PSYCHOLOSOCIAL HAZARDS
Uncertainty, anxiety and lack of a feeling control over one’s own life situation or environment lead to what is popularly called stress. The word stress is sometimes used to describe a stimulus which is a specific event or situation that causes a mental or physiological reaction or is the state of pressure that a person experience. Stress is a human response to stressors and stress process consist of two stages, the first one involves deciding whether the event indeed poses a hazard, and the second involves appraising the possibilities of dealing with situation. For many people all over the world both developing and developed countries, stress is the part of daily life and it may lead to a variety of serious health effects including depression, suicide, substance abuse violence. Psychosocial hazards are those that create a social environment of uncertainty, anxiety and lack of control.
The occupation environment is another setting in which health can be damaged by a high mental burden. The major determinants of health at work are indeed those workplace organizational factors that determine psychosocial well-being of workers. Five categories of potential sources of work-related psychosocial stress can be distinguished like factors intrinsic to the job, the role of work in the organization, career development, interpersonal relationships at work and organizational structure and climate. In the private social environment, the death of a close friend or family member, divorce or other family-related events can also be seen as psychosocial hazards. In urban environment have its psychosocial hazards for example poor or nonexistent urban planning, overcrowded residential area, lack of sufficient recreation areas.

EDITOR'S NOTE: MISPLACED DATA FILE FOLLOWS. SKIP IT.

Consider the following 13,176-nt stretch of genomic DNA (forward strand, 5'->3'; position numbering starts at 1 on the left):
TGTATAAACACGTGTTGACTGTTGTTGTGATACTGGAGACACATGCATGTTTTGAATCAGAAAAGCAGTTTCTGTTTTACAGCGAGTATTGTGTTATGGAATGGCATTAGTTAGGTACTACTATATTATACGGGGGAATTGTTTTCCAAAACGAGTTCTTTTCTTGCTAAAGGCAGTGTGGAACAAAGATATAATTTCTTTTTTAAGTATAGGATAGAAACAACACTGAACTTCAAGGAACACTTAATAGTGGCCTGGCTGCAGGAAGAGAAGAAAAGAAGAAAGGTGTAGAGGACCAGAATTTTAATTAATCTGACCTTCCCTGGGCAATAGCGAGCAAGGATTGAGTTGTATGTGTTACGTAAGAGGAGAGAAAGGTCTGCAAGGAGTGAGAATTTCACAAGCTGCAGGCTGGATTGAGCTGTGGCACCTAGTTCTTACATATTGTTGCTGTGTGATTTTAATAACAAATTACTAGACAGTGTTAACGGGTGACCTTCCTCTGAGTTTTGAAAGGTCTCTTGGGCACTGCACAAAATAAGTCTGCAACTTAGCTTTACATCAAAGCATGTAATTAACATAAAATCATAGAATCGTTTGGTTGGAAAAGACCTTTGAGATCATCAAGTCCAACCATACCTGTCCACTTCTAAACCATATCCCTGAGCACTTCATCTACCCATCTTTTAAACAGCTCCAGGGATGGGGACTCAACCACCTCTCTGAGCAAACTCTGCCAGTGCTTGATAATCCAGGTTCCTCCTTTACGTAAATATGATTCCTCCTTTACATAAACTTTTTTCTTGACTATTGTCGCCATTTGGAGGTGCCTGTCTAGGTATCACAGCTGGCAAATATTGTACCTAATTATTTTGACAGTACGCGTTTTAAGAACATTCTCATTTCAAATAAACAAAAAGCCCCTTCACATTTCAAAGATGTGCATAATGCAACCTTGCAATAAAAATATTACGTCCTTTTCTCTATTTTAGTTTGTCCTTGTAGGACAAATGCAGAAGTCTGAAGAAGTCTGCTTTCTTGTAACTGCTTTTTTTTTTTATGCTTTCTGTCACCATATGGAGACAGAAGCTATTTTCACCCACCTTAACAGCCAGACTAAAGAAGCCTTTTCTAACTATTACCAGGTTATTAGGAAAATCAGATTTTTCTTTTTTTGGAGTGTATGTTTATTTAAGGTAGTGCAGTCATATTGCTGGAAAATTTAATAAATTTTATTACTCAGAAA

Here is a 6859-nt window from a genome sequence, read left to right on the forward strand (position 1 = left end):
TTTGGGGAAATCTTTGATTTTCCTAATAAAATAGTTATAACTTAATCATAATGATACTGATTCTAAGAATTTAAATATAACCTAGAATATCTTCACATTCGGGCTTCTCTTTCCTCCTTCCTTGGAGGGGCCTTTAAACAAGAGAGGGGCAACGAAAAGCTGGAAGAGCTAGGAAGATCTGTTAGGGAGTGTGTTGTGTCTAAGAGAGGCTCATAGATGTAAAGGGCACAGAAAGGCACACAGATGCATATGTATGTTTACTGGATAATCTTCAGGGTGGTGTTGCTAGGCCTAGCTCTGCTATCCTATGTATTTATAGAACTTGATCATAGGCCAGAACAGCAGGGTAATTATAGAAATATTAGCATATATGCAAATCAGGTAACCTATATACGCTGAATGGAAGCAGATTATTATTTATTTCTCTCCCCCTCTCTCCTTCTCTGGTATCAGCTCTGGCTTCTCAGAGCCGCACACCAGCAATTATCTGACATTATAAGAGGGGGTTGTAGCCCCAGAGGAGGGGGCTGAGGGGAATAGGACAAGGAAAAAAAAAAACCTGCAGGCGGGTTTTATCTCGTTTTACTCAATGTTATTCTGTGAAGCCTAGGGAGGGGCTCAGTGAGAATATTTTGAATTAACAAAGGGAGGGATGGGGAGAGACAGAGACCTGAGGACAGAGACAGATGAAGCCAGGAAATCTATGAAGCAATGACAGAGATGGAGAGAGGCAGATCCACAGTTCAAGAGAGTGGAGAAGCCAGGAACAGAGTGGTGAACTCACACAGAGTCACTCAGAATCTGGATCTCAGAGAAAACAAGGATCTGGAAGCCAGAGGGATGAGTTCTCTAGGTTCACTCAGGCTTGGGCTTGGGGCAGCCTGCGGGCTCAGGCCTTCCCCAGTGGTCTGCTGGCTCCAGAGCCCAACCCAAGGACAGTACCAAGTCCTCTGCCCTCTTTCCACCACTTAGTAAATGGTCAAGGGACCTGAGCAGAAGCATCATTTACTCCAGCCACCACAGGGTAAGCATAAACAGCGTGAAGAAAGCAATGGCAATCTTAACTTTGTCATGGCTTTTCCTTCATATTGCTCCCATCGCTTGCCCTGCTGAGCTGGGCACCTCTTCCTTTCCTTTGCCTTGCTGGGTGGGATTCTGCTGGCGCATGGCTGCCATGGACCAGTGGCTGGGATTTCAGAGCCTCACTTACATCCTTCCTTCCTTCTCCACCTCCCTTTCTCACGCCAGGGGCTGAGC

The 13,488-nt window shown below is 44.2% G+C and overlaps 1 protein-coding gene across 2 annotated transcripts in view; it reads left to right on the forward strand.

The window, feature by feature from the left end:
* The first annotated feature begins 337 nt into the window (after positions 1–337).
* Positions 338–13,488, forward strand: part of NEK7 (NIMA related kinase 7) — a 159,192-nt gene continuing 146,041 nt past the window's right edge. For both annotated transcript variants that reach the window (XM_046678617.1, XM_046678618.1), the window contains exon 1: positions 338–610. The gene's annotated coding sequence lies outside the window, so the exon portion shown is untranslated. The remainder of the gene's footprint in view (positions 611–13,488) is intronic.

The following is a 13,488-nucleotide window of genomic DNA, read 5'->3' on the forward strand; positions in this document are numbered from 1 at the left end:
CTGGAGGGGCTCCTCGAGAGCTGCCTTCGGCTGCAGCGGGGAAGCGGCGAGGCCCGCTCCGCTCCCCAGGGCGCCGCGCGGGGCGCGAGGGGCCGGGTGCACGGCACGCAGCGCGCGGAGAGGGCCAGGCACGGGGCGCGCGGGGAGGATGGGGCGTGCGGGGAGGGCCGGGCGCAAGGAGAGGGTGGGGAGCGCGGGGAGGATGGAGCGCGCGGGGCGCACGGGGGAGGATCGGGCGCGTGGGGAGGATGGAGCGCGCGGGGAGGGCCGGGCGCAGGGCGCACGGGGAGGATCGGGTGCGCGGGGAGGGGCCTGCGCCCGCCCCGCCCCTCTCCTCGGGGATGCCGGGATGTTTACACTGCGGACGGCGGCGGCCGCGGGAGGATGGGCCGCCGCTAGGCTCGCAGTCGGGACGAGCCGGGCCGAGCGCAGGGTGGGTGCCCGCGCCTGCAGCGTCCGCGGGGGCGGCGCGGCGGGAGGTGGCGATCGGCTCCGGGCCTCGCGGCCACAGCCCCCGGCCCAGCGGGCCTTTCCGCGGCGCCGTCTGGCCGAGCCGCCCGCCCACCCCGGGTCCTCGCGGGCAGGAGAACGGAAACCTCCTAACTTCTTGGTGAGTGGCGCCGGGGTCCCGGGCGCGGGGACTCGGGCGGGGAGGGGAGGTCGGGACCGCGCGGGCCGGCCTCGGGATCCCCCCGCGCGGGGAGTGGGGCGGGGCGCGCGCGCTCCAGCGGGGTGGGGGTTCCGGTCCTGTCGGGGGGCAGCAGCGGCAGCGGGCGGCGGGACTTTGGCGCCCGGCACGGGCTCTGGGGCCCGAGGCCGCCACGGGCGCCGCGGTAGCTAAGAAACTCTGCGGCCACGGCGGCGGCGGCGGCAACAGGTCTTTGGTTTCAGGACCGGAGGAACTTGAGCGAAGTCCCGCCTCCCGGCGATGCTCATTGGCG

The effects of stress, when the individual continuously exposed to environmental stressors. The physiological characteristics of stress reaction include increases in heart rate, blood pressure, respiration and blood transport to skeletal muscle.

REFERENCES
Health people, homepage. 2005 (http//www.healthpeople). Accessed on 16.03.2018
Public health foundation, homepage. 2005 (www.pdf.org). Accessed on 19.03.2018 to local. Sam Francisco, CA
Frumkin, H. 2005 environmental health; from global